1817 ENGLISH POETRY 1579-1830: SPENSER AND THE TRADITION

William Warner

Nathan Drake, in Shakespeare and his Times (1817; 1838) 319-20.



Of the biography of this fine old poet, little has descended to posterity. He is supposed to have been born about the year 1558; and that he died at Amwell in Hertfordshire, and was by profession an attorney, are two of the principal facts which, by an appeal to the parish register of Amwell, have been clearly ascertained. In a note to his poem on this village, Mr. Scott first communicated this curious document: — "1608-1609. Master William Warner, a man of good yeares, and of honest reputation: by his profession an atturney of the Common Pleas: author of Albion's England, dyinge suddenly in the night in his bedde, without any former complaynt or sicknesse, on Thursday night, beeinge the 9th day of March: was buried the Saturday following, and lyeth in the church at the corner, under the stone of Gwalter Fader."

The lines which gave occasion to this extract form a pleasing tribute to the memory of the bard:

He, who in verse his Country's story told,
Here dwelt awhile; perchance here sketch'd the scene
Where his fair Argentile, from crowded courts
For pride self-banish'd, in sequester'd shades
Sojourn'd disguis'd, and met the slighted youth
Who long had sought her love — the gentle bard
Sleeps here, by Fame forgotten.

The words in Italics which close this passage, were not at the time they were written correctly true, for Warner had then been a subject of great and judicious praise, both to Mrs. Cooper and Dr. Percy; and since the era of Scott, he has been imitated, reedited, and liberally applauded. He is conjectured to have been a native of Warwickshire, to have been educated at Magdalen Hall, Oxford, and to have left the University without a degree, for the purpose of cultivating his poetical genius in the metropolis. His Albion's England, on which his fame is founded, was first printed in 1586, when the poet was probably about eight and twenty. It underwent six subsequent editions during the author's life-time, namely, in 1589, 1592, 1596, 1597, 1602, and 1606.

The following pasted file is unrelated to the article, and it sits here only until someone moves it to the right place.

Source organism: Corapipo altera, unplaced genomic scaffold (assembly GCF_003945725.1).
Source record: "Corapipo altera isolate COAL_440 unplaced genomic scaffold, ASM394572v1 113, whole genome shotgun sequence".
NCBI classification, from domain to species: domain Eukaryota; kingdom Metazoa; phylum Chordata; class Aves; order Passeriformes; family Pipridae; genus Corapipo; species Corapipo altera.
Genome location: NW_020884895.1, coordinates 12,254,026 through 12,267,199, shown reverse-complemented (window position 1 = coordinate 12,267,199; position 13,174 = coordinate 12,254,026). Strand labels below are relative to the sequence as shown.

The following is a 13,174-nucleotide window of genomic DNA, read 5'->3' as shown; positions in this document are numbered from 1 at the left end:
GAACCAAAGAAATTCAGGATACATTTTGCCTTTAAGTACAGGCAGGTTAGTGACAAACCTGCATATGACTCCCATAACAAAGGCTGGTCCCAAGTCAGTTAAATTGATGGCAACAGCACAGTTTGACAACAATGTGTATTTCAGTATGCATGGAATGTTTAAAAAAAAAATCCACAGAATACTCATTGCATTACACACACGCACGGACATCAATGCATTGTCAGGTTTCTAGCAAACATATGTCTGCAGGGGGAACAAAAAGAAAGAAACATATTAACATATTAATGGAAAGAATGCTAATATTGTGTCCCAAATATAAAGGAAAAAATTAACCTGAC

This extensive poetic history, which is deduced from the deluge to the reign of Elizabeth, is distributed into twelve books, and contains seventy-seven chapters; it is dedicated to Henry Cary, Lord Hudson, under whose patronage and protection Warner appears to have spent the latter portion of his life. Such was the popularity of Albion's England, that it threw into the shade what had formerly been the favourite collection, the Mirror for Magistrates; Warner was ranked by his contemporaries, says Dr. Percy, on a level with Spenser; they were called the Homer and Virgil of their age; and Meres, speaking of the English tongue, declares, that by his (Warner's) pen, it "was much enriched and gorgeously invested in rare ornaments and resplendent habiliments." Less hyperbolical, and, therefore, more judicious praise was allotted him by Drayton, who, after noticing his incorrectnesses, adds with a liberal spirit—

—yet thus let me say
For my old friend, some passages there be
In him, which I protest have taken me
With almost wonder, so fine, so clear, and new,
As yet they have been equalled by few;

a decision which subsequent criticism has confirmed.

One of his most pleasing episodes, "Argentile and Curan," was inserted by Mrs. Cooper in her Muses' Library, who justly terms it "a tale full of beautiful incidents, in the romantic taste, extremely affecting, rich in ornament, wonderfully various in stile, and, in short, one of the most beautiful pastorals I ever met with." This was again republished by Percy in his Reliques, and finally honoured by Mason in the third volume of his Poems, 1796, where it forms a "Legendary Drama in five acts, written on the old English model." Ritson, Headley, and Ellis have furnished us with additional extracts, and at length Albion's England has found its place in the body of our English Poetry through the taste and exertions of Mr. Chalmers.

Ease, simplicity, and pathos are the leading virtues of Warner's muse. He eminently excelled in depicting rural and pastoral life, and in developing those simple and touching emotions which pervade the innocent and artless bosom. His vices were those of his age, and may be included under the heads of indelicacy, inequality, and quaintness; these expunged, his finer parts strongly interest our affections, and endear to us the memory of the good old bard.